In Support of Suburban Singles
If I were in my 20s or 30s today, I think there’s a good chance I would never get married. Actually, there was a pretty strong contingent of people who knew me back when I was in my 20s who didn’t think I would get married then, either. But the whole dating thing — to the degree it still exists at all — just seems so much more difficult and complicated now. And as a father of four grown daughters, more than a bit scary, as well.
In theory, technology should be making meeting and getting to know others easier. With the ubiquity of cell phones and social media, we can be in touch with hundreds or even thousands of “friends” with just a few taps of our fingers. Unfortunately, the whole focus of our increasingly social media-driven world seems to be on the quantity rather than quality of relationships. That would not seem to be very conducive to finding someone you can trust to walk your dog when you are out of town, much less finding a life partner.
So while editing our cover feature, “Single in Suburbia” by Jay Copp on page 30, I felt a great deal of empathy for today’s single folks. While never easy, meeting quality people with similar values seems as difficult as ever. That is perhaps all the more true for single people over the age of 40, many of whom are divorced or widowed. Having been married before, they often have a better idea of the type of person they are looking for, and consequently may be more selective.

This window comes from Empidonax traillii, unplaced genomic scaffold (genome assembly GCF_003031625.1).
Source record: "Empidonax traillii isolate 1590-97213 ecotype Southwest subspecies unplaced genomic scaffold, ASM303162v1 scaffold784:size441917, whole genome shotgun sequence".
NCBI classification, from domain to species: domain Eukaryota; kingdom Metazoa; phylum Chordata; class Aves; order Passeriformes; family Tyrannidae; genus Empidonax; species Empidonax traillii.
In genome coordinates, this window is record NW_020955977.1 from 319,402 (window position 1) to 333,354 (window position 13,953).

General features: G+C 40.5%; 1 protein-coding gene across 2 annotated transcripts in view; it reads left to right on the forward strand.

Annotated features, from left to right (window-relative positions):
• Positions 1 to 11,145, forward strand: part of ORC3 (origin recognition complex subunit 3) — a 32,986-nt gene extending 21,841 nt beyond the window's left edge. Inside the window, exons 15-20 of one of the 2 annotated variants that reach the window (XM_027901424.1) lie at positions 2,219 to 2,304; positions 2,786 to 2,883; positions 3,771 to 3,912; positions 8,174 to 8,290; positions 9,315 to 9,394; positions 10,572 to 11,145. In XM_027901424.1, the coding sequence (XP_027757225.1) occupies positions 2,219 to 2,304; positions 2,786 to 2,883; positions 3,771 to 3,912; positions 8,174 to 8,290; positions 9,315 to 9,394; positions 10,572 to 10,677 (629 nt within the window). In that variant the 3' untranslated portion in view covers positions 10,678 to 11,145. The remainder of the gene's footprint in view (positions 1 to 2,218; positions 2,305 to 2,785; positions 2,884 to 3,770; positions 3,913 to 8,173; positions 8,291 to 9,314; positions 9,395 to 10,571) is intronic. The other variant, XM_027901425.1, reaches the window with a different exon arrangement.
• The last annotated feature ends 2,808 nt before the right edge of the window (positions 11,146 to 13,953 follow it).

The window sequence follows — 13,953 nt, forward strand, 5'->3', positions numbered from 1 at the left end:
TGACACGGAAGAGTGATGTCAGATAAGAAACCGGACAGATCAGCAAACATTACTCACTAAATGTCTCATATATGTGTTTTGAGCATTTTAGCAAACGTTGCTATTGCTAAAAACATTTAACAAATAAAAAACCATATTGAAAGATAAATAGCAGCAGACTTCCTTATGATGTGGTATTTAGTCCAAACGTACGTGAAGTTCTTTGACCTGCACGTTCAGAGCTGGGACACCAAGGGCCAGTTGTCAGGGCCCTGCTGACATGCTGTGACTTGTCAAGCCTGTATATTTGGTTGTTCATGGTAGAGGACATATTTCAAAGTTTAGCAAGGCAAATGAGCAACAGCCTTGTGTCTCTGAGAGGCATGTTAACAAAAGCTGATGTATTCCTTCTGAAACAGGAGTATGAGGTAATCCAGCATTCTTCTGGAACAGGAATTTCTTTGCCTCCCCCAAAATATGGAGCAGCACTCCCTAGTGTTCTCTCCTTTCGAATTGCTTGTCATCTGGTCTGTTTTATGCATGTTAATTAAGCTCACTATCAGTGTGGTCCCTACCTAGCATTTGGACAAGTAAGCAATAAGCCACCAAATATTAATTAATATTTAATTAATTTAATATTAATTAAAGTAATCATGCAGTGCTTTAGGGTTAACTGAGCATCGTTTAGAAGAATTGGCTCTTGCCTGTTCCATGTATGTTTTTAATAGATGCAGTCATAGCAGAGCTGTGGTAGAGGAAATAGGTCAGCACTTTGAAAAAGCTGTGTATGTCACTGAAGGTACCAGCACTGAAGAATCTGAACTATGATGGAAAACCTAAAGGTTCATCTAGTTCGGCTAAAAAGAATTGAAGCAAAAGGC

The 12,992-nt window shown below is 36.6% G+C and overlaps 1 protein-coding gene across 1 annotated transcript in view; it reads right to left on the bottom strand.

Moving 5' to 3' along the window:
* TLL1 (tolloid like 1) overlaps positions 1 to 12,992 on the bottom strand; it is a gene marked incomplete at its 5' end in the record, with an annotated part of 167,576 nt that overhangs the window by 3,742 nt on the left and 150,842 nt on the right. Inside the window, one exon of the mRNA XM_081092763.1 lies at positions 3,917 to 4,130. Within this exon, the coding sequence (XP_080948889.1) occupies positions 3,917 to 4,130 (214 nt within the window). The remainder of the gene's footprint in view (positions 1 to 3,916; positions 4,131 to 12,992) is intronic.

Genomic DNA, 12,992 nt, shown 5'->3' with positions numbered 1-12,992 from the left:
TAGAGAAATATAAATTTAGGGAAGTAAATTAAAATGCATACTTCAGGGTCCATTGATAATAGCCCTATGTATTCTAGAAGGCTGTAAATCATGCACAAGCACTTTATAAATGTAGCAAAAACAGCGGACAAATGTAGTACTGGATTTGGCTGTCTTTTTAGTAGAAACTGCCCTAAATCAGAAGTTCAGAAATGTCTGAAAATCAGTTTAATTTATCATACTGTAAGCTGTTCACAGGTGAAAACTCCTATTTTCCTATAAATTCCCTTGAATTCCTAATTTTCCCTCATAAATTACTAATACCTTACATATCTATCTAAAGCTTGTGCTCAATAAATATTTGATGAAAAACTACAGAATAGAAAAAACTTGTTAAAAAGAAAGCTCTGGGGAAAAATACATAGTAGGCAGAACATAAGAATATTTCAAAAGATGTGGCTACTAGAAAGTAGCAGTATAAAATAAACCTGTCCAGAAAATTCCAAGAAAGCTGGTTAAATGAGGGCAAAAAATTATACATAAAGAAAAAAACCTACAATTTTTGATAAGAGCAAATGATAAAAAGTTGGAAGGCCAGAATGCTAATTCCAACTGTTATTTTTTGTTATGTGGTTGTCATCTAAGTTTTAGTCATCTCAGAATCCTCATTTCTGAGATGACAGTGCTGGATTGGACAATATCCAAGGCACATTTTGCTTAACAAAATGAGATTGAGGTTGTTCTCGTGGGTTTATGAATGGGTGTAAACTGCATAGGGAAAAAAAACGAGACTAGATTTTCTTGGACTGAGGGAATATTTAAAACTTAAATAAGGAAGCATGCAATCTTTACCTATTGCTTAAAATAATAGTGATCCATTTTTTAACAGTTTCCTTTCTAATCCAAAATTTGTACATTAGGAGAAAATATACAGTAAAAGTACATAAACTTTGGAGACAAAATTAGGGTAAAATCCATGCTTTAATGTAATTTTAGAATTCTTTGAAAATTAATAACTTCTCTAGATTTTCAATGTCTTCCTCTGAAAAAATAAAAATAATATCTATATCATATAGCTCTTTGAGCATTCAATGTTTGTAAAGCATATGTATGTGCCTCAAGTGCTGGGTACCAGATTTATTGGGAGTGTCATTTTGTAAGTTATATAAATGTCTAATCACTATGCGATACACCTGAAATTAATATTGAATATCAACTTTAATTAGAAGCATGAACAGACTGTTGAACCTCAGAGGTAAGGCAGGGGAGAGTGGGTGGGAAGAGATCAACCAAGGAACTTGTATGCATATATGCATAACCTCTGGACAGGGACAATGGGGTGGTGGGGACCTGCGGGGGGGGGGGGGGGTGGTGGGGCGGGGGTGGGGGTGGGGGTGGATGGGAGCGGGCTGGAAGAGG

Shared interests are always a solid starting point, and the good news, as Jay points out in the article, is there is now an abundance of niche singles groups organized around common interests — from movie watching, to wine tasting, to rock climbing, to name but a few. The great thing is that participants are out having fun, doing something they enjoy — and if they happen to connect with someone on a more significant basis, all the better.
For those who do find Mr. or Mrs. Right and are looking to tie the knot, our guide to top west suburban wedding and reception venues on page 44 could be a helpful resource. From hotel ballrooms to historic mansions, to golf course clubhouses and more, there really is a variety of beautiful and distinctive settings for celebrating the big day.
As usual, we also have insightful stories on local residents of interest, including award-winning romance novelist Sonali Dev of Naperville (see Q&A on page 14), and the Kirschbaums, longtime owners of the popular bakery in Western Springs (page 16).
As always, we hope you enjoy this issue and thanks for being a reader! And if you haven’t already, don’t forget to cast your ballot (page 19 or online at www.westsuburbanliving.net) in our annual Best of the West reader poll, the results of which we will share with you in our upcoming March issue.Edit Module